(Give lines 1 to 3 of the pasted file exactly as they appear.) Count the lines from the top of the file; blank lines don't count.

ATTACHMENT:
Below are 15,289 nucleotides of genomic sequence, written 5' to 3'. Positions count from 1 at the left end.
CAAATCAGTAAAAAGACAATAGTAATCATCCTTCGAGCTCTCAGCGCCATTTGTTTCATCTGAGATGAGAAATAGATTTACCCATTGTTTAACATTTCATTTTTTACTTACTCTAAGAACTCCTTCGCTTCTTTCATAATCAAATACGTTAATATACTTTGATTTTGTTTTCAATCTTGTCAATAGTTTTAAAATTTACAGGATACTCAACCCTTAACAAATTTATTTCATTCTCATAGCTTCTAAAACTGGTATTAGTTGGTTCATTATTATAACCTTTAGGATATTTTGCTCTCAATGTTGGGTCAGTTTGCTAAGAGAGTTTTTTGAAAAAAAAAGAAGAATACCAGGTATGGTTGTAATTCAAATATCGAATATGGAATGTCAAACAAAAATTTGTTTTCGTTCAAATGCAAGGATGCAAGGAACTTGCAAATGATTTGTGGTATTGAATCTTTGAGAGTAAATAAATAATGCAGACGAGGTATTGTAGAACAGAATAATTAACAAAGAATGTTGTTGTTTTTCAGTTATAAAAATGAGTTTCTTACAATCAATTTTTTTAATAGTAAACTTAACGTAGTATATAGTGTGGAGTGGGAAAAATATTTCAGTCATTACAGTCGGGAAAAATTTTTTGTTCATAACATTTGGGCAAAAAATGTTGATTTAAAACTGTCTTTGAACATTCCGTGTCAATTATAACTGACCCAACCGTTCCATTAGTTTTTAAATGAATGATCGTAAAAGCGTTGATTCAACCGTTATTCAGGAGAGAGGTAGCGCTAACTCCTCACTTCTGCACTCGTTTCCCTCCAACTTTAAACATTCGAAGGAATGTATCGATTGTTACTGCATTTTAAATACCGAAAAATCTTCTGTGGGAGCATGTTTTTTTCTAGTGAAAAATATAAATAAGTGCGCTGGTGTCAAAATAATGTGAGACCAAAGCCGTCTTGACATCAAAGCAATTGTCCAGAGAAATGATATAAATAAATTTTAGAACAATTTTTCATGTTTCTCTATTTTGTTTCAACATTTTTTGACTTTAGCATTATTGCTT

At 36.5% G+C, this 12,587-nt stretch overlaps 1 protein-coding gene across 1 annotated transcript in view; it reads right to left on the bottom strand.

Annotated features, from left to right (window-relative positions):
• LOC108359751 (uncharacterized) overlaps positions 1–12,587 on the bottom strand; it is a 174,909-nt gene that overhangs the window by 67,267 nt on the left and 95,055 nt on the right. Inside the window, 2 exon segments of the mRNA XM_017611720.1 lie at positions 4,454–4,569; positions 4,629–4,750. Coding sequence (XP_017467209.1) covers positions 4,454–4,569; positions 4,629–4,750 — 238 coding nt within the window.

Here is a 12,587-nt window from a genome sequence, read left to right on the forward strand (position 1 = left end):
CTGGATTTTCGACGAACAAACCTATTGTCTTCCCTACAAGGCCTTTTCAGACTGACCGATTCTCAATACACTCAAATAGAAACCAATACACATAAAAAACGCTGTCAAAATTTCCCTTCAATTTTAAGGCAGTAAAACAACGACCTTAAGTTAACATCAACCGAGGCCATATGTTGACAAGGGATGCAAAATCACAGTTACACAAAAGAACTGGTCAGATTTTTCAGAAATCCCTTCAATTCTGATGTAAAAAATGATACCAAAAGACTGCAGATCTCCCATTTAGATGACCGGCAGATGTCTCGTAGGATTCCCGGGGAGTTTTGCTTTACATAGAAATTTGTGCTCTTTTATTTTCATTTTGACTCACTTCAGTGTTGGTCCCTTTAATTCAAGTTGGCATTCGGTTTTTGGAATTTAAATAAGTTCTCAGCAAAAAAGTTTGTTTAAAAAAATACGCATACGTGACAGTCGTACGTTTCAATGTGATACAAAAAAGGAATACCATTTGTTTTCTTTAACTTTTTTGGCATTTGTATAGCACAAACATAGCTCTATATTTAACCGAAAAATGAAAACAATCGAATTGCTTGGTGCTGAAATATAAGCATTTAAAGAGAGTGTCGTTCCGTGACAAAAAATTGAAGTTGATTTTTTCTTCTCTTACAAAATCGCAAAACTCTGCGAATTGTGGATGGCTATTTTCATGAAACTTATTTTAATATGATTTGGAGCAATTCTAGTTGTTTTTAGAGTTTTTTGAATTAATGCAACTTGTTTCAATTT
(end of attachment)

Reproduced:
Below are 15,289 nucleotides of genomic sequence, written 5' to 3'. Positions count from 1 at the left end.
CAAATCAGTAAAAAGACAATAGTAATCATCCTTCGAGCTCTCAGCGCCATTTGTTTCATCTGAGATGAGAAATAGATTTACCCATTGTTTAACATTTCATTTTTTACTTACTCTAAGAACTCCTTCGCTTCTTTCATAATCAAATACGTTAATATACTTTGATTTTGTTTTCAATCTTGTCAATAGTTTTAAAATTTACAGGATACTCAACCCTTAACAAATTTATTTCATTCTCATAGCTTCTAAAACTGGTATTAGTTGGTTCATTATTATAACCTTTAGGATATTTTGCTCTCAATGTTGGGTCAGTTTGCTAAGAGAGTTTTTTGAAAAAAAAAGAAGAATACCAGGTATGGTTGTAATTCAAATATCGAATATGGAATGTCAAACAAAAATTTGTTTTCGTTCAAATGCAAGGATGCAAGGAACTTGCAAATGATTTGTGGTATTGAATCTTTGAGAGTAAATAAATAATGCAGACGAGGTATTGTAGAACAGAATAATTAACAAAGAATGTTGTTGTTTTTCAGTTATAAAAATGAGTTTCTTACAATCAATTTTTTTAATAGTAAACTTAACGTAGTATATAGTGTGGAGTGGGAAAAATATTTCAGTCATTACAGTCGGGAAAAATTTTTTGTTCATAACATTTGGGCAAAAAATGTTGATTTAAAACTGTCTTTGAACATTCCGTGTCAATTATAACTGACCCAACCGTTCCATTAGTTTTTAAATGAATGATCGTAAAAGCGTTGATTCAACCGTTATTCAGGAGAGAGGTAGCGCTAACTCCTCACTTCTGCACTCGTTTCCCTCCAACTTTAAACATTCGAAGGAATGTATCGATTGTTACTGCATTTTAAATACCGAAAAATCTTCTGTGGGAGCATGTTTTTTTCTAGTGAAAAATATAAATAAGTGCGCTGGTGTCAAAATAATGTGAGACCAAAGCCGTCTTGACATCAAAGCAATTGTCCAGAGAAATGATATAAATAAATTTTAGAACAATTTTTCATGTTTCTCTATTTTGTTTCAACATTTTTTGACTTTAGCATTATTGCTT

At 36.5% G+C, this 12,587-nt stretch overlaps 1 protein-coding gene across 1 annotated transcript in view; it reads right to left on the bottom strand.